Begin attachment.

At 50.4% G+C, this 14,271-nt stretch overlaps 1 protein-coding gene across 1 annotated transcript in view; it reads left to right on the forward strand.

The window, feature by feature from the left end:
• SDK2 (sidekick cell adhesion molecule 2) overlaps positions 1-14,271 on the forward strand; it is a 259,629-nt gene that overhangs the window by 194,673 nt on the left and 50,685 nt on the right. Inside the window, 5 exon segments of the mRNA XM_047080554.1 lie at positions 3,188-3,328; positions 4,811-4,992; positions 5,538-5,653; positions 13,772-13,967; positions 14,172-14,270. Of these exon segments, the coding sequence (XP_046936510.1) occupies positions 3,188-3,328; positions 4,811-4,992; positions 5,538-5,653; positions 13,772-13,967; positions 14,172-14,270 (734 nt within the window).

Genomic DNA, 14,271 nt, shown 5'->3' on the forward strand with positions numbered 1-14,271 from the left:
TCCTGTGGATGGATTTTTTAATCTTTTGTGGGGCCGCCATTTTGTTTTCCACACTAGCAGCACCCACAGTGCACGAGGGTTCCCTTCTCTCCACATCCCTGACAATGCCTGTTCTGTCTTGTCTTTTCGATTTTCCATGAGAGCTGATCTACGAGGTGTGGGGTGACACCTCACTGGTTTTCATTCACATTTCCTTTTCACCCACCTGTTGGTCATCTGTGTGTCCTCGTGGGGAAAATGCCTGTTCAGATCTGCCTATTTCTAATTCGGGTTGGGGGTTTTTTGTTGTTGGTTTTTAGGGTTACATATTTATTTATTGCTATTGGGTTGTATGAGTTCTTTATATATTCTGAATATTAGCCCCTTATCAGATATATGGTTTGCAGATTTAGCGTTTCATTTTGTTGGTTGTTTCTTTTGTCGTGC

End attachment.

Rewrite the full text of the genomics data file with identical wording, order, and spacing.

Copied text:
At 50.4% G+C, this 14,271-nt stretch overlaps 1 protein-coding gene across 1 annotated transcript in view; it reads left to right on the forward strand.

The window, feature by feature from the left end:
• SDK2 (sidekick cell adhesion molecule 2) overlaps positions 1-14,271 on the forward strand; it is a 259,629-nt gene that overhangs the window by 194,673 nt on the left and 50,685 nt on the right. Inside the window, 5 exon segments of the mRNA XM_047080554.1 lie at positions 3,188-3,328; positions 4,811-4,992; positions 5,538-5,653; positions 13,772-13,967; positions 14,172-14,270. Of these exon segments, the coding sequence (XP_046936510.1) occupies positions 3,188-3,328; positions 4,811-4,992; positions 5,538-5,653; positions 13,772-13,967; positions 14,172-14,270 (734 nt within the window).

Genomic DNA, 14,271 nt, shown 5'->3' on the forward strand with positions numbered 1-14,271 from the left:
TCCTGTGGATGGATTTTTTAATCTTTTGTGGGGCCGCCATTTTGTTTTCCACACTAGCAGCACCCACAGTGCACGAGGGTTCCCTTCTCTCCACATCCCTGACAATGCCTGTTCTGTCTTGTCTTTTCGATTTTCCATGAGAGCTGATCTACGAGGTGTGGGGTGACACCTCACTGGTTTTCATTCACATTTCCTTTTCACCCACCTGTTGGTCATCTGTGTGTCCTCGTGGGGAAAATGCCTGTTCAGATCTGCCTATTTCTAATTCGGGTTGGGGGTTTTTTGTTGTTGGTTTTTAGGGTTACATATTTATTTATTGCTATTGGGTTGTATGAGTTCTTTATATATTCTGAATATTAGCCCCTTATCAGATATATGGTTTGCAGATTTAGCGTTTCATTTTGTTGGTTGTTTCTTTTGTCGTGC